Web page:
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Supporting Survivors During COVID-19: Guidance for Mental Health Professionals

AVA have published guidance giving key information and practical support for mental health professionals to support responses to domestic abuse during the COVID-19 pandemic. 

Many people accessing mental health services have experienced domestic abuse and/or other forms of violence against women and girls. Research evidences, for example, that survivors of domestic abuse have a three-fold risk of depressive disorders, four-fold risk of anxiety, and seven-fold risk of post-traumatic stress disorder (1). Furthermore, the rate of physical and sexual violence is nearly four times more likely for mental health service users than the general population (2).

With many survivors in contact with Mental Health providers, these services have a crucial opportunity to identify abuse, ensure survivors are safe and that they have access to appropriate support – an opportunity that has been the focus of the Pathfinder project that AVA, alongside Pathfinder consortium partners, (3) have been working on over the last three years (4).

 The unique opportunity that mental health interactions provide for disclosure of abuse is something that we heard from many survivors in a recent series of survivor consultations, led by AVA as part of the Pathfinder project (5). One woman told us: 

“All I can say is that it took me 16 years to tell someone in a therapy session… I spoke the unspeakable about my sex abuse from my ex-husband she was gentle kind and made me feel safe and listened got me help and support… she educated me so I could get away from my abuse otherwise I would have been dead. I will never forget her, she saved my life and I was free at last.”

For women experiencing domestic abuse, the need to self-isolate, often with an abusive partner, is terrifying. Not only are they isolated with their abuser, they have less access than normal to friends, family and professionals who can help them. The abuser may themselves use the pandemic as an opportunity to exert even more control and do even more harm. 

Evidence of this increased risk to survivors is clear. Rates of domestic homicide in the UK have almost doubled since the COVID -19 ‘lock down and police and specialist services are receiving a surge in reports of domestic abuse’- Refuge, for example, have reported a 700% rise in visits to Domestic Abuse Helpline website. This makes the role of mental health practitioners more important than ever as a lifeline for these women.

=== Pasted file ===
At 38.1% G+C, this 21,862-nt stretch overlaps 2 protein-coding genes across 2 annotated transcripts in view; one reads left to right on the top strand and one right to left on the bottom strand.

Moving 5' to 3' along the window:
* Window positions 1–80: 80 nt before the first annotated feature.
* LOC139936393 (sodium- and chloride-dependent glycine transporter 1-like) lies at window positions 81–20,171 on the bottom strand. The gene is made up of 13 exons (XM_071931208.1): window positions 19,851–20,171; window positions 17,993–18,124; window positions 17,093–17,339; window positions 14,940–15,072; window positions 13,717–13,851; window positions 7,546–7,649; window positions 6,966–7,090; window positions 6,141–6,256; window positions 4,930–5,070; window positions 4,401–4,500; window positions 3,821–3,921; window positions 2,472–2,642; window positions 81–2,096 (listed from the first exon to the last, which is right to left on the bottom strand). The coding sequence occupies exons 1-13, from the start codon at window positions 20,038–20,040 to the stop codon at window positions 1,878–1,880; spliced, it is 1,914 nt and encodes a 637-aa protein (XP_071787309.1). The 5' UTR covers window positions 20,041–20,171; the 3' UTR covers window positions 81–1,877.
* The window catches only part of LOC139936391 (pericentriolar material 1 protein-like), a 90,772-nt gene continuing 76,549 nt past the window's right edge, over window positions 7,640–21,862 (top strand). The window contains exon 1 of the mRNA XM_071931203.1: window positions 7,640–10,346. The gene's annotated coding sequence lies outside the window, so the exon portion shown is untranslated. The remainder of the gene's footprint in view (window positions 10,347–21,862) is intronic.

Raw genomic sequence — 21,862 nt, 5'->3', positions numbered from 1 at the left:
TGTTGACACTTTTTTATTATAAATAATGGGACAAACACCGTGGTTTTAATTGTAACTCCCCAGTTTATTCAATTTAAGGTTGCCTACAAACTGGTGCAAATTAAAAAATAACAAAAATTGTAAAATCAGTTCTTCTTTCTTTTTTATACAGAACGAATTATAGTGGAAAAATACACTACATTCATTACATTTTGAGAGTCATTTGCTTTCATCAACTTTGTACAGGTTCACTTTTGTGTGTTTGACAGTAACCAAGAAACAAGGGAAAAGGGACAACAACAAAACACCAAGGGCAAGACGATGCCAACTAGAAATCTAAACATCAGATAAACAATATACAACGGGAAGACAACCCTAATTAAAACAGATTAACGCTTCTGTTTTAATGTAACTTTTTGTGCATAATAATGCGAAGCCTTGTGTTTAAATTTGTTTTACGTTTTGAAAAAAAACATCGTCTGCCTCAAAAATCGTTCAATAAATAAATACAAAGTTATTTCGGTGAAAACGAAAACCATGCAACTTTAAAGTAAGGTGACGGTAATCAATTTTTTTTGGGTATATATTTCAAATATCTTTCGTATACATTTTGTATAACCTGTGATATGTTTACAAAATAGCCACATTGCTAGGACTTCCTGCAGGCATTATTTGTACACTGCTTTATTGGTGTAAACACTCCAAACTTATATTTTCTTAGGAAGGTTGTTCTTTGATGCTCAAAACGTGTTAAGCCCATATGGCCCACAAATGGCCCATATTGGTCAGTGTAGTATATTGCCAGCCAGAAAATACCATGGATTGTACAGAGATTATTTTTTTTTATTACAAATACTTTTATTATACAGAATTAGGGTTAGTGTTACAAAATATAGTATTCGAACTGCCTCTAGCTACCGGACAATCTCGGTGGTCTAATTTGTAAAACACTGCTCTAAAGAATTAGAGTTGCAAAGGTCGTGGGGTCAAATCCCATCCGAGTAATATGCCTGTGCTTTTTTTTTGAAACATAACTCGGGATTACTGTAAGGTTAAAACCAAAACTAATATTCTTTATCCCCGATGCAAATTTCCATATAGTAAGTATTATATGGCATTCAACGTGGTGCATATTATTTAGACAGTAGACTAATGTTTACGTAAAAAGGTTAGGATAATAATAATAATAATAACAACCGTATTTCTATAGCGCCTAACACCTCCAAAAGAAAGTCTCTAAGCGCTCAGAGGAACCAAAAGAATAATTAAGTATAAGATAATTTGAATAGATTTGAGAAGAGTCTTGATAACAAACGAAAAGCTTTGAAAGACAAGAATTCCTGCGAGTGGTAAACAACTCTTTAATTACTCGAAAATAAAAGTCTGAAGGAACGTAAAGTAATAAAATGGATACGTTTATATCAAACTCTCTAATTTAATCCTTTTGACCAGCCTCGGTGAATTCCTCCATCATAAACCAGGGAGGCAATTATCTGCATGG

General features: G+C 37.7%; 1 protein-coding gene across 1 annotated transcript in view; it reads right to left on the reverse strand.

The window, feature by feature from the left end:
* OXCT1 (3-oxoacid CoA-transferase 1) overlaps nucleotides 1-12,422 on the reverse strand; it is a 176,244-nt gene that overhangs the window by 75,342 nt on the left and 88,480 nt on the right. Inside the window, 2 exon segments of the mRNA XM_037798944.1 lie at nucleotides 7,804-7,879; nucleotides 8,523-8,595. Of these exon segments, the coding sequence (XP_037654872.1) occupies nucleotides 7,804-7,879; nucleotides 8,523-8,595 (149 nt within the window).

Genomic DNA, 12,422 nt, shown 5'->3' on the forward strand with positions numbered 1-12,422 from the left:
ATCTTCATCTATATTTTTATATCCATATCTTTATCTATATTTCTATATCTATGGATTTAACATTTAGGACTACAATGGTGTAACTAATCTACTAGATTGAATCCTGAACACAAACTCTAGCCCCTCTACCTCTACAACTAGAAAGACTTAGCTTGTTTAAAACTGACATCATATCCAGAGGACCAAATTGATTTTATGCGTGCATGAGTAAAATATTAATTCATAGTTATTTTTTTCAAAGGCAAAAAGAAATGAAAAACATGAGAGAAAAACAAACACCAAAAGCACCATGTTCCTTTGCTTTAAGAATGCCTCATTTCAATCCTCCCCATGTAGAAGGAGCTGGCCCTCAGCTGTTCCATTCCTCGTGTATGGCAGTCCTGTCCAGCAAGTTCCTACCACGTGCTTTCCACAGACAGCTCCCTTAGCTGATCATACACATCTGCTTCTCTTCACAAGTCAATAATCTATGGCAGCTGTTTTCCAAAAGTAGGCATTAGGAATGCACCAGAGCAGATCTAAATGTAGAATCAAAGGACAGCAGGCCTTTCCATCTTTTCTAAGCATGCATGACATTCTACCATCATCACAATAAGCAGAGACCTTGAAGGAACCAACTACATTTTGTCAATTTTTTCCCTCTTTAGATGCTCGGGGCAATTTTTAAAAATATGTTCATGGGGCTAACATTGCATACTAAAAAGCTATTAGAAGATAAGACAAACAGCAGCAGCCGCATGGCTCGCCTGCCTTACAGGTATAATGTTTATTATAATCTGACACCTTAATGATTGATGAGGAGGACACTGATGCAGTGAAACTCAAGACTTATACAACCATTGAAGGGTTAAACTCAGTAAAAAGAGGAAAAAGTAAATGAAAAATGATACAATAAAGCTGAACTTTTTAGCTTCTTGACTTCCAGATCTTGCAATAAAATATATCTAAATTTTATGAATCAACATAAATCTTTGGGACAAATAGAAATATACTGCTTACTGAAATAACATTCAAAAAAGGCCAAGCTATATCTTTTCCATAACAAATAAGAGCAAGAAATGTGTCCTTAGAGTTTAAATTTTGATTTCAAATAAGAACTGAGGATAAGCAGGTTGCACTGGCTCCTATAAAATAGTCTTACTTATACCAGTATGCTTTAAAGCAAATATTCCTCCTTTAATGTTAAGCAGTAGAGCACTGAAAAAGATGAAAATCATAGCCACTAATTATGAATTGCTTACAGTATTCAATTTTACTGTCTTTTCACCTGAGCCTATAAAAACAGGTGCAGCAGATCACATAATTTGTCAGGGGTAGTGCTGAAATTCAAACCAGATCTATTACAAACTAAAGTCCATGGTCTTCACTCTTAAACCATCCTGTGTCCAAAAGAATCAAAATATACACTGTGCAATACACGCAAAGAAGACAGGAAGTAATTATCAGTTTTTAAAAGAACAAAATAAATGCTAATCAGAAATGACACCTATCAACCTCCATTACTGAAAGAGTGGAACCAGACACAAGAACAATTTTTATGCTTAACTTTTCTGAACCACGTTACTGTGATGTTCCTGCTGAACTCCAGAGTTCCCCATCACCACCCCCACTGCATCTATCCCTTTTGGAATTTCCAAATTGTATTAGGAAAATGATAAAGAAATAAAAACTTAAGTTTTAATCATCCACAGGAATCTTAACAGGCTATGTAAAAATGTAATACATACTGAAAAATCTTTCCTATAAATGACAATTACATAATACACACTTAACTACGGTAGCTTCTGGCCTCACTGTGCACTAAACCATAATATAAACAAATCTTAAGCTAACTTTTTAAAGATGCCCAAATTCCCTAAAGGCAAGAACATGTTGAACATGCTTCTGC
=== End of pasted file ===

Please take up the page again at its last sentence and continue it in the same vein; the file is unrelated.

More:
All this comes at a time when all health services are at breaking point coping with the impact of COVID-19 on staffing levels as well as patient referrals.

Our new resource provides context specific guidance to professionals working in Mental Health practitioners to support their work with, and responses to, survivors. This includes guidance on how to inquire about domestic abuse and respond to disclosures at a time when health support is increasingly being carried out remotely. The resource builds on AVA’s extensive programme of work on mental health and domestic abuse. With practical information and guidance to increase understanding of survivors’ experiences and guide safe enquiry and referral, this resource seeks to support mental health providers in these challenging times.  

You can access the guidance document at the following link: https://avaproject.org.uk/wp-content/uploads/2020/04/FINAL-AVA-Briefing-for-MH-professionals-1.pdf

For more information about AVA see: https://avaproject.org.uk/ 

  1.  SafeLives (2019). Mental Health and Domestic Abuse. Spotlight. [online] SafeLives. Available at: http://safelives.org.uk/sites/default/files/resources/Spotlight%207%20-%20Mental%20health%20and%20domestic%20abuse.pdf [Accessed 8 Nov. 2019].
  2.  Hughes, K., Bellis, M.A., Jones, L., Wood, S., Bates, G., Eckley, L., McCoy, E., Mikton, C., Shakespeare, T., Officer, A. (2012) Prevalence and risk of violence against adults with disabilities: a systematic review and meta-analysis of observational studies. Lancet, 379 (9826): 1621–1629.
  3.  AVA, Imkaan, Irisi, SafeLives and Standing Together Against Domestic Violence.
  4. The Pathfinder Toolkit will be launched later in 2020 – see avaproject.org.uk/.
  5. The Pathfinder survivor consultation final report will be launched later in 2020 – see avaproject.org.uk/.
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